Keep watch because pests got an early start

The mild winter and warm start to spring have given pests an ideal start

Grasshoppers thrive in hot, dry conditions and are expected to be a problem in some areas of the province this year.
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Here’s the bad news: The dry, hot start to spring means more insect pests this year. And even the bit of rain received during the May long weekend won’t make a difference.

Scott Meers
Scott Meers

“Insects respond to the heat and it’s been hot — their life cycles are all moved forward and the crops are not thriving under the drier conditions,” said Scott Meers, insect management specialist with Alberta Agriculture and Forestry. “Whenever we see warmer temperatures, crops don’t do as well and certain insects do better.”

Scouting and seed treatments are the first line of defence — and since it’s too late for the latter, producers need to be diligent about keeping watch.

“If you’re finding insects, look if they’re above threshold (levels) and see if it makes sense to actually treat,” said Meers. “I don’t think we want to be blanket spraying just because we see conditions for some insects. We need to balance the numbers with thresholds and thoughtful applications of insecticide.”

The warm, dry start to spring means some insects have emerged sooner than usual. Pea leaf weevils are already feeding aggressively in certain areas, mainly along the Highway 2 corridor from Lacombe south, and in southern Alberta. Even the recent rains won’t make a change in this population.

The pea leaf weevil has emerged at the same time as the pea crop this year.
The pea leaf weevil has emerged at the same time as 
the pea crop this year. photo: Alberta Agriculture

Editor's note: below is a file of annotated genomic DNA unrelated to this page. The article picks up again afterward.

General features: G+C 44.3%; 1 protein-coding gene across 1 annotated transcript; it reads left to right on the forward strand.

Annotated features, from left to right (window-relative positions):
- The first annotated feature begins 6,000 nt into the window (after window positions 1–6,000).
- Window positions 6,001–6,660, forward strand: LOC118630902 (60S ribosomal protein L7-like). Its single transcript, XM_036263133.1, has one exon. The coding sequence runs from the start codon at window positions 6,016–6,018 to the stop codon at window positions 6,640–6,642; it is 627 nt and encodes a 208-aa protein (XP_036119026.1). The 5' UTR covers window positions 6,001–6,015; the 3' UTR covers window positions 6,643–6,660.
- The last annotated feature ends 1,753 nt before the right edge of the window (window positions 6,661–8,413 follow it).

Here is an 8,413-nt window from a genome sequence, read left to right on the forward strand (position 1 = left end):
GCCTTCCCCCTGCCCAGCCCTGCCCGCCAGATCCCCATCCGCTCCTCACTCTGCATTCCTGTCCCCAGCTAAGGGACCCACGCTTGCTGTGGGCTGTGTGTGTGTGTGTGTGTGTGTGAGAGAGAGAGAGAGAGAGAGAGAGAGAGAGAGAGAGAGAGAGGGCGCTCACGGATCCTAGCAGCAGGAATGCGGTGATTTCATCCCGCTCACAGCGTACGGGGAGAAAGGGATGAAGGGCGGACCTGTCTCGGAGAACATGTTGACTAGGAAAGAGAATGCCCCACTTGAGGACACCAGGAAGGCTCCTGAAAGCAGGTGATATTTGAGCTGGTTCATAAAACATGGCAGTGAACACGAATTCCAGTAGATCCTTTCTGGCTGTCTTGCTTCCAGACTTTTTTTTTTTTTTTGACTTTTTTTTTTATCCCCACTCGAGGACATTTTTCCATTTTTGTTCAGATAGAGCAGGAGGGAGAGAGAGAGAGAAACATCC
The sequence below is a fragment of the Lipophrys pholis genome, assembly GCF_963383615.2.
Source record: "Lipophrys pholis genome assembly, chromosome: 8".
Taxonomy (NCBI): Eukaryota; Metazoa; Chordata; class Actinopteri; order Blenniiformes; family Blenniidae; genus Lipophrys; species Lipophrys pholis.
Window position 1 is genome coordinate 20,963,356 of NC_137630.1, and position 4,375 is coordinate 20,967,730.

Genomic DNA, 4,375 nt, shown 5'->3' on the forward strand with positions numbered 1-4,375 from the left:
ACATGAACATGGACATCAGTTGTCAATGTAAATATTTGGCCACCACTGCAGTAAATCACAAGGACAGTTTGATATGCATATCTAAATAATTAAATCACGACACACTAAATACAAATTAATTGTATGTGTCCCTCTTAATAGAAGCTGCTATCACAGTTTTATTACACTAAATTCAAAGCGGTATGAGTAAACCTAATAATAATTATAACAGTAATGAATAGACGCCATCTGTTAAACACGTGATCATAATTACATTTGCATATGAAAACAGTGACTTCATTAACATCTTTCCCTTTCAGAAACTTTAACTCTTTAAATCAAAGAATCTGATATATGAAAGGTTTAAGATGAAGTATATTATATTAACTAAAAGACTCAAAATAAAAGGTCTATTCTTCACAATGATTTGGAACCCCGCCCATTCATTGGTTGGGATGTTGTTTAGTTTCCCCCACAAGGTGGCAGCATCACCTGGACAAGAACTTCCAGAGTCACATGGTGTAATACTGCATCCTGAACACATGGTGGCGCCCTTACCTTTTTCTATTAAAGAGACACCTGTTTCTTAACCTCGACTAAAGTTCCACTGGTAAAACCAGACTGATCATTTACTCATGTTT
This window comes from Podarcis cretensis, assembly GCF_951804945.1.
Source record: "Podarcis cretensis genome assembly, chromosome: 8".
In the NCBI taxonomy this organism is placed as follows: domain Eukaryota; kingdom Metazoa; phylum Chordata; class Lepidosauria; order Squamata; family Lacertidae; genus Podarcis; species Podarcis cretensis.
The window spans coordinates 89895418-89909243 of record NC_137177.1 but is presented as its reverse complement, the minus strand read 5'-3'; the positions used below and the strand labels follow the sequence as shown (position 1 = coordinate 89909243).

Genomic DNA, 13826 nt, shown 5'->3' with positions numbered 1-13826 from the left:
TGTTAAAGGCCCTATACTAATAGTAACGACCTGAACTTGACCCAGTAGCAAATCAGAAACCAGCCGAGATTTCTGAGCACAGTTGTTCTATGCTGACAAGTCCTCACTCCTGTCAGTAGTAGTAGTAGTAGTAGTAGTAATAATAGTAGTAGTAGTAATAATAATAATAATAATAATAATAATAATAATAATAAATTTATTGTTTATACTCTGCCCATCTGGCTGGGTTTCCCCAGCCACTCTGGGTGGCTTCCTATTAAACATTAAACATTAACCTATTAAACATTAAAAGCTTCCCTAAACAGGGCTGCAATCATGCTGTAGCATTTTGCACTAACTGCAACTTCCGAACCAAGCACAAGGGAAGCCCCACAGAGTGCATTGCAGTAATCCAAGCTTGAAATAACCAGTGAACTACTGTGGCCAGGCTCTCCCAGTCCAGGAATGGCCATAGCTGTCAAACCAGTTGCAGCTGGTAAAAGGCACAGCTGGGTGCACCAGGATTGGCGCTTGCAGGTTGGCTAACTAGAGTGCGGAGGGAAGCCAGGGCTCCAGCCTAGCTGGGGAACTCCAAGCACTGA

The insects have survived the winter well and can move around easily in the warmer weather.

“They’ve found peas easily as they’re emerging. It’s a different thing than we’ve seen in the past few years,” said Meers.

Meers and his team don’t recommend relying on foliar application, but producers going that route should apply it as quickly as they can to maximize any hope of economic returns.

“I’m skeptical in most cases if there is economics in spraying for pea leaf weevil,” said Meers.

The weather conditions also mean that the grasshopper population is already emerging.

“That’s incredibly early and that just means that they will be big early and damage earlier in the season. It’s the perfect scenario for grasshoppers,” he said.

“We’ll need more warm weather to reduce the population significantly in grasshoppers.”

The cool and wet weather might have a detrimental effect on the grasshoppers that have already hatched, but a lot of them still haven’t hatched yet.

“That story is yet to be written,” said Meers.

It takes a fairly aggressive spray program to control grasshoppers and they need to be sprayed when they are young. It makes more sense to protect crop establishment and make sure the crop is strong enough to withstand insect pressure.

“In years like this, when we have grasshoppers emerging as the crops emerge, we tend to get damaged seedlings and seedling stand problems. You can actually effectively hold grasshoppers at bay with sprays. But once they are big and flying, it’s a very difficult issue to deal with.”

Other pests on Meers’ radar screen are bertha army worms and wheat stem sawfly.

“The wheat stem sawfly does extremely well in dry years and its numbers could climb,” said Meers. “They’ve been low, but we’re starting to see a resurgence.”

There are showers in the short-term forecast, but the long-range forecast for the summer is hot and dry.

“I guess we’ll see how that plays out,” said Meers.

Insect forecast maps and info on economic threshold levels can be found at the Alberta Insect Pest Monitoring Network home page (go to www.agriculture.alberta.ca and search for ‘pest monitoring’).

About the author

Reporter

Alexis Kienlen

Alexis Kienlen lives in Edmonton and has been writing for Alberta Farmer since 2008. Originally from Saskatoon, Alexis is also the author of two collections of poetry, a biography, and a novel called "Mad Cow."

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